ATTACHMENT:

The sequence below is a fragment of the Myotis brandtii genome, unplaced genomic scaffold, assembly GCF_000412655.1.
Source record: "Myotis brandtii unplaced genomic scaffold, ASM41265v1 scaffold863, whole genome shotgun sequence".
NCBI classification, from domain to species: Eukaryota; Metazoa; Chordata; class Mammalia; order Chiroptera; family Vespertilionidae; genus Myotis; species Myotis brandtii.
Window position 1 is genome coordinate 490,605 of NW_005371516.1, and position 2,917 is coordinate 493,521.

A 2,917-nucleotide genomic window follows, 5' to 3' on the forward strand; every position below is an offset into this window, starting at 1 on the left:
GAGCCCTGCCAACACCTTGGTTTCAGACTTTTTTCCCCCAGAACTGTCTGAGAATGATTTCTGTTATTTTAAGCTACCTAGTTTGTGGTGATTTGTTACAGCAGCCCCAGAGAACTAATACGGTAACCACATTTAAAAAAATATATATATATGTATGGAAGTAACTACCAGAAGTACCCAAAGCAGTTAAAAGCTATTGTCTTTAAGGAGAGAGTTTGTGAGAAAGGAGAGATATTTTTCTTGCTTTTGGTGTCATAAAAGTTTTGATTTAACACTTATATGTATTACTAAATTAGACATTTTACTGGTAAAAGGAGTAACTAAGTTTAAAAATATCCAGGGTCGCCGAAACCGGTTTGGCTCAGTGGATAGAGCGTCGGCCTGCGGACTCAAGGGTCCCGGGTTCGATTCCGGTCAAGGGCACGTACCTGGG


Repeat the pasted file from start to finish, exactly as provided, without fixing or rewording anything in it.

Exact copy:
The sequence below is a fragment of the Myotis brandtii genome, unplaced genomic scaffold, assembly GCF_000412655.1.
Source record: "Myotis brandtii unplaced genomic scaffold, ASM41265v1 scaffold863, whole genome shotgun sequence".
NCBI classification, from domain to species: Eukaryota; Metazoa; Chordata; class Mammalia; order Chiroptera; family Vespertilionidae; genus Myotis; species Myotis brandtii.
Window position 1 is genome coordinate 490,605 of NW_005371516.1, and position 2,917 is coordinate 493,521.

A 2,917-nucleotide genomic window follows, 5' to 3' on the forward strand; every position below is an offset into this window, starting at 1 on the left:
GAGCCCTGCCAACACCTTGGTTTCAGACTTTTTTCCCCCAGAACTGTCTGAGAATGATTTCTGTTATTTTAAGCTACCTAGTTTGTGGTGATTTGTTACAGCAGCCCCAGAGAACTAATACGGTAACCACATTTAAAAAAATATATATATATGTATGGAAGTAACTACCAGAAGTACCCAAAGCAGTTAAAAGCTATTGTCTTTAAGGAGAGAGTTTGTGAGAAAGGAGAGATATTTTTCTTGCTTTTGGTGTCATAAAAGTTTTGATTTAACACTTATATGTATTACTAAATTAGACATTTTACTGGTAAAAGGAGTAACTAAGTTTAAAAATATCCAGGGTCGCCGAAACCGGTTTGGCTCAGTGGATAGAGCGTCGGCCTGCGGACTCAAGGGTCCCGGGTTCGATTCCGGTCAAGGGCACGTACCTGGG